Or rather, more to the point, what are bobbins? I thought I would do a quick bit of blurb about floating brake discs as so many bikes we see have a vital point of maintenance missed.
Many bikes these days have floating discs – these can readily be identified as the inner and outer pieces are separate, they are joined with round button like things called bobbins. The idea is that the inner can not rotate around the inner but it is able to move from side to side – not by much but enough to ensure the disc is always absolutely in line with the brake pads and presenting the maximum surface area. They are also less prone to warping due to the way heat is better dispersed. They work really well when they are working but not so well when they become contaminated and chogged up with corrosion and brake dust.
What I like to do as part of my regular maintenance is to go through each bobbin and make sure it is free. They are made to quite a tight tolerance so they will never be so loose that the outer part is allowed to flop about but they should be able to move with slight resistance.
What I do is use a nut and bolt to go through the bobbin – they usually have a hole in the middle. I then tighten up the nut and bolt until they are gripping the bobbin tight enough to turn it. I then use brake cleaner to clean out the bobbin while I continue to rotate it, you can feel when it starts to turn with only slight resistance. Repeat the process with all the other ones and that’s job done.
Do not be tempted to use WD40 or similar products – there is too much risk of contaminating your brake pads if you do. Brake cleaner evaporates really quickly without leaving any residue so that’s the right stuff and the only stuff to use for this job. Disclaimer – if you are a dick head, or think you may be a dick head, don’t piss about with your brakes – get somebody that isn’t a dick head to do it for you. There, that should satisfy the health and safety brigade.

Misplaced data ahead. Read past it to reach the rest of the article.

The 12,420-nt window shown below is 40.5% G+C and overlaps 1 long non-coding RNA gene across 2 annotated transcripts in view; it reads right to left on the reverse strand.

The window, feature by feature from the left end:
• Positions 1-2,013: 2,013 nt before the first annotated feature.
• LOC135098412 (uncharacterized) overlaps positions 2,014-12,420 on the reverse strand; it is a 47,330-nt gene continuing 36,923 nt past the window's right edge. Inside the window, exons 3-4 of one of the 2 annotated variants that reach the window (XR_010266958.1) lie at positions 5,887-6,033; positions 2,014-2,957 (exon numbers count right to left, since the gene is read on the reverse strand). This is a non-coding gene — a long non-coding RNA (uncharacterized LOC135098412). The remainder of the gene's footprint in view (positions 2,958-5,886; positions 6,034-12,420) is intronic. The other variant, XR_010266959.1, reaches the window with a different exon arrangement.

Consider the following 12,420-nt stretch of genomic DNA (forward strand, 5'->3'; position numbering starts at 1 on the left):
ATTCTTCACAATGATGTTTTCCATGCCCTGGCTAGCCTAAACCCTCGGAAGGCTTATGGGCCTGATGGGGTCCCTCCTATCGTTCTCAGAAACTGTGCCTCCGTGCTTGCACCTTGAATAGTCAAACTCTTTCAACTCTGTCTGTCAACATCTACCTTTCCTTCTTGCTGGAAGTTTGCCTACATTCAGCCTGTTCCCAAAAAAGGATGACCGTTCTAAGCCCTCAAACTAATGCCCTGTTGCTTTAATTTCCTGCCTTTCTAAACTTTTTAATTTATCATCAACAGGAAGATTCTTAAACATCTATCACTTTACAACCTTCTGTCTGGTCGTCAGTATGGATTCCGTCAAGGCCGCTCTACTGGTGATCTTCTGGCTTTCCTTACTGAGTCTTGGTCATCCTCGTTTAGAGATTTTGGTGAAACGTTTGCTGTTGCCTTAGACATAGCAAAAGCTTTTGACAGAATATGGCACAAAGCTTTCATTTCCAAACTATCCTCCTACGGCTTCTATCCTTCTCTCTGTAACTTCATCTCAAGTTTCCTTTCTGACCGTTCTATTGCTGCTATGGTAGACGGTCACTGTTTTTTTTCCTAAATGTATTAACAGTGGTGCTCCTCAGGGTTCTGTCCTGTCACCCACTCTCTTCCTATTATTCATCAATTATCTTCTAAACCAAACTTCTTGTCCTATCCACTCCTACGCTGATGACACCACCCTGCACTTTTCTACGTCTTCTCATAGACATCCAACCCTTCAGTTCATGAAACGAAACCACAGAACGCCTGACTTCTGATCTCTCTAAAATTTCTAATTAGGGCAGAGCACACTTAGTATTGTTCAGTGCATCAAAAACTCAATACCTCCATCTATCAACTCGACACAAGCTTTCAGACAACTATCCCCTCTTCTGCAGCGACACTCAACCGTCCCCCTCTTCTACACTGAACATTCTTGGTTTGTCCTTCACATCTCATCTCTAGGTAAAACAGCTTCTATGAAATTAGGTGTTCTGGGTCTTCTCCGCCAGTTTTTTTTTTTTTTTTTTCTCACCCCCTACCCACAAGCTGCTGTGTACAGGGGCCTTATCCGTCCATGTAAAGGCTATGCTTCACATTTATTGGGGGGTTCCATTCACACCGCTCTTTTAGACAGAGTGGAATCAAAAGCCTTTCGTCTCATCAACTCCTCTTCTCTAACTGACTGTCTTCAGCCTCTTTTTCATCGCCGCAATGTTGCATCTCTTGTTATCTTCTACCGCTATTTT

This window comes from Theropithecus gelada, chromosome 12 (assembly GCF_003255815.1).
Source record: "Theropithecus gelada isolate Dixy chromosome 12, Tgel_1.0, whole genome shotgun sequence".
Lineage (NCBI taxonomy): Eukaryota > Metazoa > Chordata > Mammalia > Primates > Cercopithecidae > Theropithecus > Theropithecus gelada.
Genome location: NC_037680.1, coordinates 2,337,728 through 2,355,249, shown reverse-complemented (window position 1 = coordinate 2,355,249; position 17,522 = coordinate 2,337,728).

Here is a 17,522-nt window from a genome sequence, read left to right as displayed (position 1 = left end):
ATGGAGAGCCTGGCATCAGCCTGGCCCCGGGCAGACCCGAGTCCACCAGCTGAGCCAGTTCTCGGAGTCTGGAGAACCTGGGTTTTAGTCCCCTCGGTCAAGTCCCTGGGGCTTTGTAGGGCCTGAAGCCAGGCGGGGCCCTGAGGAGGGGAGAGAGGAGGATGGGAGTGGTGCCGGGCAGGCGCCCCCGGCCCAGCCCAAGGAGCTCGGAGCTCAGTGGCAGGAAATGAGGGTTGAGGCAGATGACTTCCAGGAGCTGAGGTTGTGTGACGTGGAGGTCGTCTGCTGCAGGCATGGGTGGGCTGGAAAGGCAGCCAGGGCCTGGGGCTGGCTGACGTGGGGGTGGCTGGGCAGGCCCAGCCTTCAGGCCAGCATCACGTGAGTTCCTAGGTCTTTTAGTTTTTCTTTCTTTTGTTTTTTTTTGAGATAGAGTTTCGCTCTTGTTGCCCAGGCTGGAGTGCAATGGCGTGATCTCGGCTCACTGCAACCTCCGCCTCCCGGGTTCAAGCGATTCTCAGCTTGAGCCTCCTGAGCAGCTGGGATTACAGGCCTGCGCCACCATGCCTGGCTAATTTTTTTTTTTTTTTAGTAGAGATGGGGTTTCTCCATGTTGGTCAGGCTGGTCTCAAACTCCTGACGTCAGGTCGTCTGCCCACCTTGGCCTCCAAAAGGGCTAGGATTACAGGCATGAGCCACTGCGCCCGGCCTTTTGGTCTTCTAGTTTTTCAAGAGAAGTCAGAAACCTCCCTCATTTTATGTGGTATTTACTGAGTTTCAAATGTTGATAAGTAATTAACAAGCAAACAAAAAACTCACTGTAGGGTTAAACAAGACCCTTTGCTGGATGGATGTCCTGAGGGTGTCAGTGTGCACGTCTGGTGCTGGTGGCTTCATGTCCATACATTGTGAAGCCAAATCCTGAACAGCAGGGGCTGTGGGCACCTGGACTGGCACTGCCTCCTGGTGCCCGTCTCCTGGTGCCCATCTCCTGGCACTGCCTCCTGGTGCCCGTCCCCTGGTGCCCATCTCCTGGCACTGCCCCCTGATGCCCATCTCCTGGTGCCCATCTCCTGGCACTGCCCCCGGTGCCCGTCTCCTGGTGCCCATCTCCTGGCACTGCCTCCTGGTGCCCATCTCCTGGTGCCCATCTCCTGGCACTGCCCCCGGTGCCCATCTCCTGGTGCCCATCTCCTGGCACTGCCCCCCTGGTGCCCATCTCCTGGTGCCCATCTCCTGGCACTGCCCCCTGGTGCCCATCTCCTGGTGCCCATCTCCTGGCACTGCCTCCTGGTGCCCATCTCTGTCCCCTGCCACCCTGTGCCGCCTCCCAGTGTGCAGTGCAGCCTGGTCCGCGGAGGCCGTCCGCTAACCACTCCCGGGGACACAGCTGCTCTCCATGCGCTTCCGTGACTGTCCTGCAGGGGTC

Now, back to the RG250 I introduced you to in last week’s exciting episode. You may remember that I said it had no airbox and was running cone filters. I suspect it is on standard jetting and seemed to be a bit languid in the way the revs rise when the right grip is twisted – it just seems a bit less crisp and lively than a performance two stroke should be. Scottie dropped me a message to say that he knew somebody that had a complete filter assembly with the inlet tracts – would I like it? As parts for these are getting hard to find and his mate only wanted a paltry twenty five of yer finest British pounds (no it wasn’t Henry Cole) I had no choice but to agree without putting too much thought in to it. I shall pick it up at the weekend. I might not fit it as I need to check the jet sizes first and put them back to standard if they have been changed. I will keep the parts with the bike regardless as one day it will be sold on and the next owner can then choose which way they want to go.
I tried dealing with the crazed paint – I worked on a patch by the seat. I rubbed it down with 1500 grit until the crazing looked like it had gone and then tried spraying on some fresh lacquer. The results were not what I hoped for – the new lacquer crazed even worse than the old stuff!! I am going to have to seek advice on this. A chap from one of the forums has a new old stock tank at a pretty reasonable £350 but that would still leave me with the rest of the bike to sort and I know the blue stripes are non original shades so I need to have a better think about that. I may farm the entire job out to somebody that knows what they are doing.
Still looks alright from a distance but things get a bit disappointing when you get up close aand personal
I asked about the paint on a couple of forums and it looks like I have to take the tank etc right back to clean metal – if I try anything else it will just crack and craze again. As the bike is a valuable one I shall most likely go with my initial thought and farm the job out to make sure I don’t devalue it with one of my mediocre paint jobs. It will have to wait a while now as I have more pressing stuff to get on with and I am in no hurry to sell it.
Article provided by David Powell of Boston Bike Bits.